International edition
September 26, 2021

Gaming revenues slumped 7 % in the three months to December 31

Macau casino revenues collapse

(Macau).- James Packer’s Macau casino joint venture has been hit by further headwinds with gaming revenues in the territory falling for the third consecutive quarter. Gaming revenues in Macau slumped 7 % in the three months to December 31 to 24 us$ 4.5 billion, compared to growth of up to 67 % in 2007. They include bets on table games and on poker machines in casinos.

T

he fall comes as Melco Crown Entertainment prepares to open its new us$ 2.2 billion City of Dreams hotel and casino. Packer is relying on the success of the City of Dreams to vindicate his decision to invest billions of dollars of his own money and investors’ funds in Macau after his purchase of a casino license for us$ 1.3 billion.

Gaming revenues are expected to fall further this year with the Macau Government predicting they will average us$ 2.6 billion each quarter. The 31 casinos in the former Portuguese colony responded to falling visitor numbers by closing 300 of the 4300 gaming tables and removing 1000 of the 12,800 poker machines in the quarter.

Packer’s City of Dreams casino aims to lure high rollers to its 500 tables when it opens in the middle of the year, but it will have to compete with the established casinos for customers and will open in a virtual ghost town as neighbouring casino developments have been shelved due to the credit crisis and a downturn in the world’s largest casino market.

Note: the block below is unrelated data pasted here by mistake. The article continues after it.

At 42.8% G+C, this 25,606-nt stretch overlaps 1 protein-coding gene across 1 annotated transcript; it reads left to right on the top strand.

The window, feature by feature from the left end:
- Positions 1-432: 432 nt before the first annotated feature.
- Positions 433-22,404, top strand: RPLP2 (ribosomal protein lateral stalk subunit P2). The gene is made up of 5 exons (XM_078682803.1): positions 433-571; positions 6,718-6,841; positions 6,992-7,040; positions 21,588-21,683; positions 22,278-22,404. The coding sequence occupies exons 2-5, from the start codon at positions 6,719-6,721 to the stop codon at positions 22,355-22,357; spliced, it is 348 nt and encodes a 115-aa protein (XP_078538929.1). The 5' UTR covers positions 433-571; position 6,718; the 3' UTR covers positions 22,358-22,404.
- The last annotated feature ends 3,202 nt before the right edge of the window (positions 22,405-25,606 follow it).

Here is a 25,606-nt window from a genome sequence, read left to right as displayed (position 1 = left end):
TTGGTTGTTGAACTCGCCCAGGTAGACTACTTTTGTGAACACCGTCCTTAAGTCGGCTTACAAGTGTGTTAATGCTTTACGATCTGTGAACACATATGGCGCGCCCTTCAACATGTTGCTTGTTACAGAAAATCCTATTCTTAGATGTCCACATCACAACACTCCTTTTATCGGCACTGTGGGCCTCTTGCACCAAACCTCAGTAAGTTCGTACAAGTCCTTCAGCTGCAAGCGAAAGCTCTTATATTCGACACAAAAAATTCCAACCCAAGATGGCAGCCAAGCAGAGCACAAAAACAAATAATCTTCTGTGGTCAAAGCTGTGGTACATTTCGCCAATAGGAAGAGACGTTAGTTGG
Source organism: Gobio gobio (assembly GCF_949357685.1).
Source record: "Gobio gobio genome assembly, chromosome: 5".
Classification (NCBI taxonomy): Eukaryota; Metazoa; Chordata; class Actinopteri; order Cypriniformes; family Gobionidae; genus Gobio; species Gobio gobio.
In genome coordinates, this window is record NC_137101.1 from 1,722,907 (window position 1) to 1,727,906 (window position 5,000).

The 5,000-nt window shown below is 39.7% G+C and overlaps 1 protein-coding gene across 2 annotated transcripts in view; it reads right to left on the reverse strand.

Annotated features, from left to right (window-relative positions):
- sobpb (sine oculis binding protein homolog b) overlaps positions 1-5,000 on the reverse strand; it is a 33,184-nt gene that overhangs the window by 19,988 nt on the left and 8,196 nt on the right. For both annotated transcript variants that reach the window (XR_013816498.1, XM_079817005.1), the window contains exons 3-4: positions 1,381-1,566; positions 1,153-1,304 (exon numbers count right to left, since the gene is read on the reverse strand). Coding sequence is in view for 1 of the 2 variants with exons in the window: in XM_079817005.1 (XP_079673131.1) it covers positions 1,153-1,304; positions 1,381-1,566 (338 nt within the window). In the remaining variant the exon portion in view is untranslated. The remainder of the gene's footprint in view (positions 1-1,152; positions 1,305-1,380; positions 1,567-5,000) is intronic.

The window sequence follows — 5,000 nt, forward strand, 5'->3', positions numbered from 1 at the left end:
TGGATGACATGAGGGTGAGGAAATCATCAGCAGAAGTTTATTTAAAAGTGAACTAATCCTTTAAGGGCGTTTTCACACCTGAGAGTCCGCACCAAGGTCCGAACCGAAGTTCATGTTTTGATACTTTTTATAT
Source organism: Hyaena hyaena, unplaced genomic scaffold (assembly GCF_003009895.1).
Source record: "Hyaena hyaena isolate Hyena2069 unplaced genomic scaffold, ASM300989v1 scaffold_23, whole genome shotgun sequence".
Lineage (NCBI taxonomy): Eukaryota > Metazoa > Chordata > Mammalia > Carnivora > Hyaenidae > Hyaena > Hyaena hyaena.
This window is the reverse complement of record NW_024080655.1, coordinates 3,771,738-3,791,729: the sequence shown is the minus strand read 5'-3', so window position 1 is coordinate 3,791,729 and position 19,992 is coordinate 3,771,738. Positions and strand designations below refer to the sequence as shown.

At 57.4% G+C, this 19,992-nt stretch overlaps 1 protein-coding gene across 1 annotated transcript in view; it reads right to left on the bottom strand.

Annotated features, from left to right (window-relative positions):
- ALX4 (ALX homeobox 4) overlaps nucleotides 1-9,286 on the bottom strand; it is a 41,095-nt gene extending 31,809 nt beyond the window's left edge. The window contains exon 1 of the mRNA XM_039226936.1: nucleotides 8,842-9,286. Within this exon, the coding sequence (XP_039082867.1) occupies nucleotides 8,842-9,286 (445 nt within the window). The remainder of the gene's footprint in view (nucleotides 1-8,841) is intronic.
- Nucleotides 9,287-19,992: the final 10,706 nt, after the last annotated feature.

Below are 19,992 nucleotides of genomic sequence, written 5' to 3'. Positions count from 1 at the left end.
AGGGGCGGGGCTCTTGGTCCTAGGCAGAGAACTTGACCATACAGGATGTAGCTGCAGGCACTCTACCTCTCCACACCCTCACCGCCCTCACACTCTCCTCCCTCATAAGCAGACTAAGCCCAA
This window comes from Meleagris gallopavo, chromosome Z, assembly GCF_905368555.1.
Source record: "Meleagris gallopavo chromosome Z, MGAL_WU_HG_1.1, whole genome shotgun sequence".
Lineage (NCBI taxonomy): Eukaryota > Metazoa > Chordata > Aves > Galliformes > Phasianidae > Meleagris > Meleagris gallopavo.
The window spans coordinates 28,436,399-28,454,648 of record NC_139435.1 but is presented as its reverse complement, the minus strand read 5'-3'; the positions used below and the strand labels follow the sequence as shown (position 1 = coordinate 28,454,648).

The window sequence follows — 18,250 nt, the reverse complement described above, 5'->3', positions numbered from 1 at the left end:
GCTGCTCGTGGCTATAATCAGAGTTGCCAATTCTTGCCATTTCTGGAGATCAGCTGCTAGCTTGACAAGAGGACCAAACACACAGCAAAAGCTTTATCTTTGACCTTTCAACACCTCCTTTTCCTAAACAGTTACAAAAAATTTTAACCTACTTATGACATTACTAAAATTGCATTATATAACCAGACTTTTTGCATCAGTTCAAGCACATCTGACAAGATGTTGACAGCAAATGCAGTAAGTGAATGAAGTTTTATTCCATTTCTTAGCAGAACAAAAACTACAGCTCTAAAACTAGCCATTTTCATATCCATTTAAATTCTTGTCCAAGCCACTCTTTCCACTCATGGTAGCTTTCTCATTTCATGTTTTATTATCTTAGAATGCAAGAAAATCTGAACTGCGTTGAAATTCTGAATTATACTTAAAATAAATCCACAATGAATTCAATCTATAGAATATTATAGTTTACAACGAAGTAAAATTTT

Turnover on VIP baccarat games, which are the biggest single source of revenue in Macau, were the hardest hit in the past three months, falling by 9 % from us$ 2.1 billion to us$ 1.9 billion, according to the Macau Gaming Inspection and Co-ordination Bureau. They had been as high as us$ 2.6 billion in the first quarter.

The VIP segment makes up about 66 % of gaming in Macau and is the biggest contributor to Melco Crown Entertainment’s Macau casino. The falls were expected as fewer gamblers visited from mainland China last year, after five consecutive moves to tighten visa restrictions by Beijing.

Last week, Packer’s business partner, Lawrence Ho, said he expected China to ease visa curbs on tourists in coming months. VIP revenues have also been stung as the operators of group gambling tours, who lend money to casino visitors, find it harder to get credit from banks.

Melco Crown has cut wages by about 8 % and forced its 3610 staff to choose between taking two and six months’ unpaid leave. The company plans to save us$ 25 million or 10 % of its salary base, by making staff stays home each month. Its only existing casino, Crown Macau, has also lost up to 10 % of its market share since April.

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